Works from the K.D.H. Ainsworth Collection
26 March 2014


born 1936

oil on canvas

137.0 x 183.0 cm

signed and dated lower left: William Robinson 98; inscribed verso: RAINFOREST WITH FILTERING SUNLIGHT

$140,000 - 180,000

Ray Hughes Gallery, Sydney, acquired 2000
The K.D.H. Ainsworth Collection, Queensland

Catalogue text

... To see one of Robinson's landscapes is to be in it as well, to walk, and maybe to forage, with the painter through gum-thicketed gullies where any difference between the sky and its reflection is hard to tell - and probably unnecessary to know. The viewer is required to take a leap of faith, and execute something akin to a cartwheel, before penetrating Robinson's dizzy realms. The resulting experience is partly aesthetic, partly athletic ...'1

With its multiple viewpoints and sweeping panorama of darkness and light, earth and air, Rainforest with Filtering Sunlight, 1998 encapsulates the highly original landscapes for which William Robinson has become so widely acclaimed and admired. Departing from predecessors such as Streeton, Drysdale and Williams who focused their attention inland or inward to urban landscapes, Robinson is unique in his devotion to an environment hitherto neglected by artists - the ancient, labyrinthine rainforests of his immediate surroundings in the coastal hinterland of southern Queensland and northern New South Wales. Similarly, where the Australian landscape tradition had been characterised by a strong horizontality, Robinson here deliberately eschews established figure-ground relationships and conventional one-point perspective to transform landscape into a multiview experience - allowing every fold and fissure to be explored, yet still preserving a sense of panoramic continuity.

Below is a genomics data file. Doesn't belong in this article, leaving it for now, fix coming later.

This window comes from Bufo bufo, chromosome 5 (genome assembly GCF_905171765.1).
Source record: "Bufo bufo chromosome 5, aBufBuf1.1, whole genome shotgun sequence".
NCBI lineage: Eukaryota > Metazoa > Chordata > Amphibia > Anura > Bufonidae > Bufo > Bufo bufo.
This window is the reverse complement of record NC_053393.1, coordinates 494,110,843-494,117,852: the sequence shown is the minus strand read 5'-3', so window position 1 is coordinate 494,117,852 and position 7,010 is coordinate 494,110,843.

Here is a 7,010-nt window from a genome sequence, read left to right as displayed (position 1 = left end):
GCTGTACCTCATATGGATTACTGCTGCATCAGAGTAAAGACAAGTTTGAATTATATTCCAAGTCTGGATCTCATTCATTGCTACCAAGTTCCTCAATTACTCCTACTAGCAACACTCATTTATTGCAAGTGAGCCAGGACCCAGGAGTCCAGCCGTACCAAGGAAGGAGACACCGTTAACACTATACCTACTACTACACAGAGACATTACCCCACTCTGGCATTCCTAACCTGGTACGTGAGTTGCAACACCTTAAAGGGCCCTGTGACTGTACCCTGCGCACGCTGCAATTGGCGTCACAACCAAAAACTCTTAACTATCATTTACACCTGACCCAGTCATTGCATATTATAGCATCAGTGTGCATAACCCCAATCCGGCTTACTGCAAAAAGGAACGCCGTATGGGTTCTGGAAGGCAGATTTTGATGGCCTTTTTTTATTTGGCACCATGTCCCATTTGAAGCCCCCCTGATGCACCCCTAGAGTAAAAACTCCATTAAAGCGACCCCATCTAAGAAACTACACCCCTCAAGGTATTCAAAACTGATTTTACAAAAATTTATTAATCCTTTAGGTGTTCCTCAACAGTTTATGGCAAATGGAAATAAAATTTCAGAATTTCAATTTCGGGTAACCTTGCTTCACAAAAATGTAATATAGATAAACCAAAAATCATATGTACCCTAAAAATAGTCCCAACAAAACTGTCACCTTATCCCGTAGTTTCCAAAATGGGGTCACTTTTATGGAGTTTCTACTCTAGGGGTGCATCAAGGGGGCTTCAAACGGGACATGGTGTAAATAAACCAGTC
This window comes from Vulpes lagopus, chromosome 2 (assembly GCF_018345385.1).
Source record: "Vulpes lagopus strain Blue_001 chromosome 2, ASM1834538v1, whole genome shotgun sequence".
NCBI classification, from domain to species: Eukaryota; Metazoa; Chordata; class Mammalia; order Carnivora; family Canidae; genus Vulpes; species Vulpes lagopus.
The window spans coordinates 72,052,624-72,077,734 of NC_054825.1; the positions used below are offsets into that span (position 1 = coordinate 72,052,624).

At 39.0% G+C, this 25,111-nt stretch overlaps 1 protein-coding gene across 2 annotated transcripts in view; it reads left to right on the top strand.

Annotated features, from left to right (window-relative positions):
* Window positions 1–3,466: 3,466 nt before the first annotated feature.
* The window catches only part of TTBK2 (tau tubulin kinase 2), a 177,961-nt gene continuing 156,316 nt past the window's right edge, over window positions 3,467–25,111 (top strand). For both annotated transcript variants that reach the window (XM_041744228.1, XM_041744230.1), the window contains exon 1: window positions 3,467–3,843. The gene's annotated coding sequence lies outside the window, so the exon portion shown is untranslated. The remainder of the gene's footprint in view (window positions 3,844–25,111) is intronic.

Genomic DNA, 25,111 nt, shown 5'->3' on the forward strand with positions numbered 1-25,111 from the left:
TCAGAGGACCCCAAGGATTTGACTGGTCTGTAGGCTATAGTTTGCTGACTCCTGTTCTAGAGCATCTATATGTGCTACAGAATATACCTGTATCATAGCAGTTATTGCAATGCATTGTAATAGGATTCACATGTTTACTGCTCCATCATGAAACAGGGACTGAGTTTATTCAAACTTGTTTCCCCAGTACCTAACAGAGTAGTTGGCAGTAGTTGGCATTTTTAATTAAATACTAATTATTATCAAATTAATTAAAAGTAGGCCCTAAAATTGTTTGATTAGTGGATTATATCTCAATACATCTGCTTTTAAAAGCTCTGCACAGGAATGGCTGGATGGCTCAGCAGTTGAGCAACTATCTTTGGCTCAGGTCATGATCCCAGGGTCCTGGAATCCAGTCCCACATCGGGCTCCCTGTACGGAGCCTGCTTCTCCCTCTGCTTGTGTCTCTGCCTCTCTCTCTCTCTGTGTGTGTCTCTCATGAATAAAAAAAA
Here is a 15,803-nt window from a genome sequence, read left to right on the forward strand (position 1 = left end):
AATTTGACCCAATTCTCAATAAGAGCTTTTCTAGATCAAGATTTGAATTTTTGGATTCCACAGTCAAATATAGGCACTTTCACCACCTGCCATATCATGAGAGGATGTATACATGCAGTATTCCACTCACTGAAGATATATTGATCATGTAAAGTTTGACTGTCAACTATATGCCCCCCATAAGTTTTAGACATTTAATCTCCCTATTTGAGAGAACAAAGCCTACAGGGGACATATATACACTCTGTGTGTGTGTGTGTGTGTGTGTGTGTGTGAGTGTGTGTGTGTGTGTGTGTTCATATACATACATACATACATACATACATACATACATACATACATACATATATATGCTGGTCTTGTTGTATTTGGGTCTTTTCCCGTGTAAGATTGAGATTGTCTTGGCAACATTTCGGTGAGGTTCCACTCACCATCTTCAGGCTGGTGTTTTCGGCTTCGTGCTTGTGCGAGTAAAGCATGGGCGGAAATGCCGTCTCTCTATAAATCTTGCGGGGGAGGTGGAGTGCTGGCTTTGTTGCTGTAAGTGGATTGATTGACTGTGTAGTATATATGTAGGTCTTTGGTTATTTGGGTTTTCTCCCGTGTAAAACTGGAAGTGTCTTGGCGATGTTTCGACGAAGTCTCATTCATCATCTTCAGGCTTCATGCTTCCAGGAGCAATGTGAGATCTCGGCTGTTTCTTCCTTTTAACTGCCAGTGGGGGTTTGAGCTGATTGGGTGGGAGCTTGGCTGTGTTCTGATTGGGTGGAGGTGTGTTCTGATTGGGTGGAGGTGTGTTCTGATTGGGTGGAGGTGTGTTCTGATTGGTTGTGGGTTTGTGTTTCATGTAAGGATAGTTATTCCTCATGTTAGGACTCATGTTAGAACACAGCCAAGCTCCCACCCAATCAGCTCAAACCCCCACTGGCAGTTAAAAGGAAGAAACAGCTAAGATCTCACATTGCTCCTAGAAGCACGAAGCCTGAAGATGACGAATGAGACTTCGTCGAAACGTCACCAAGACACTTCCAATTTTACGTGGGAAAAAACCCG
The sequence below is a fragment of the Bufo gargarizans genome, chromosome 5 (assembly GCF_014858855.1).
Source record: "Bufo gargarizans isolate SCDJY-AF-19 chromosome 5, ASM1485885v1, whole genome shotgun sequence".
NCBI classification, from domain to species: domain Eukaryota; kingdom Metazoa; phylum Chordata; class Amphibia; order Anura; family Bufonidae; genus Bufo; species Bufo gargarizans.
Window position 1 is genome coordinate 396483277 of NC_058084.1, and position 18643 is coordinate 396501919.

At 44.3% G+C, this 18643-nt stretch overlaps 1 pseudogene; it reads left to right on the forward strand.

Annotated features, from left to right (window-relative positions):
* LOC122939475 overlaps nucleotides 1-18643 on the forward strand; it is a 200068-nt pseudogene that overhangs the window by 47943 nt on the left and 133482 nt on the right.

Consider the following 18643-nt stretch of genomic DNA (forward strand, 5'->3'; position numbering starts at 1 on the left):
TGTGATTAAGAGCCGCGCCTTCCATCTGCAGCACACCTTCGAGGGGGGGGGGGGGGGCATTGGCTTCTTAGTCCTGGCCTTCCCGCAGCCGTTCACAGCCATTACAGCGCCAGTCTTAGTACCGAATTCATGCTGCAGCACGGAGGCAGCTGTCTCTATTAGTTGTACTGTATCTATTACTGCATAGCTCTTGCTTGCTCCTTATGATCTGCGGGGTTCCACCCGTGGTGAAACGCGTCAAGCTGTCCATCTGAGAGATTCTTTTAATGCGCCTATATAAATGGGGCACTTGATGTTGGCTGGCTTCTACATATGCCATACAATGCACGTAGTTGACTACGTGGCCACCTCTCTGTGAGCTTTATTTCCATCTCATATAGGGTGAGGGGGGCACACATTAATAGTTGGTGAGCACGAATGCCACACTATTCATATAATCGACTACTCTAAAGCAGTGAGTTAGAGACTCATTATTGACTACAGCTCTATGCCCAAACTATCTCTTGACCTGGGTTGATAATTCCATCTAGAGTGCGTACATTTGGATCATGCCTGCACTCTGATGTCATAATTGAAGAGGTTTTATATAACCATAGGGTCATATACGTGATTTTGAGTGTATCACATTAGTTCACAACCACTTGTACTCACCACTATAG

Immortalising those elements of nature which seem eternal - radiating shafts of sunlight; majestic rifts of sky; endless forest teeming with life -Rainforest with Filtering Sunlight is a powerful manifestation of the artist's enduring interest in the relationship between man and the cosmos. By contrast however, to his earlier farmyard scenes and landscapes which feature the genial folk figures of Bill and Shirley, here the viewer is confronted with a dark, somber wilderness which, within the context of the artist's oeuvre, may well be construed metaphorically as a sign of mankind's spiritual abandonment. Notwithstanding, Robinson vehemently asserts to the contrary - that God is in fact closest to his subject in desolation and moreover, that the artist reveals himself through his pictorial absence. Thus for Robinson, 'finding himself' as a painter, appreciating the landscape and becoming closer to God are all inextricably linked. Describing the experience of walking through the forest of 2000 year old beech trees near his property at Springbrook which he famously captured in the highly acclaimed five-panel Creation Landscape -Darkness and Light I-V, 1988 (Art Gallery of Western Australia, Perth), indeed the artist recalls his visit to one of the world's greatest pilgrimage destinations: 'I wanted to show the presence of God somehow, not only through the mystery of walking through Chartres Cathedral and walking through this forest, but also something about the nature of providence.'2

Like the best of Robinson's work, the present work celebrates the sheer genius of creation itself with a landscape that is as grotesque as it is beautiful, terrific as it is marvelous. Imbued with a sense of joy and wonderment, the composition is poignant homage to the universe and its benevolent creator, celebrating the infinite cycles of nature and the forest as a repository for hope.

1. James, B., 'A Landscape We Thought We Knew', Sydney Morning Herald, 29 January 2003, p. 15
2. Robinson, quoted in Fink, H., 'Light Years: William Robinson and the Creation Story', Artlink, 2001, vol. 21, no. 4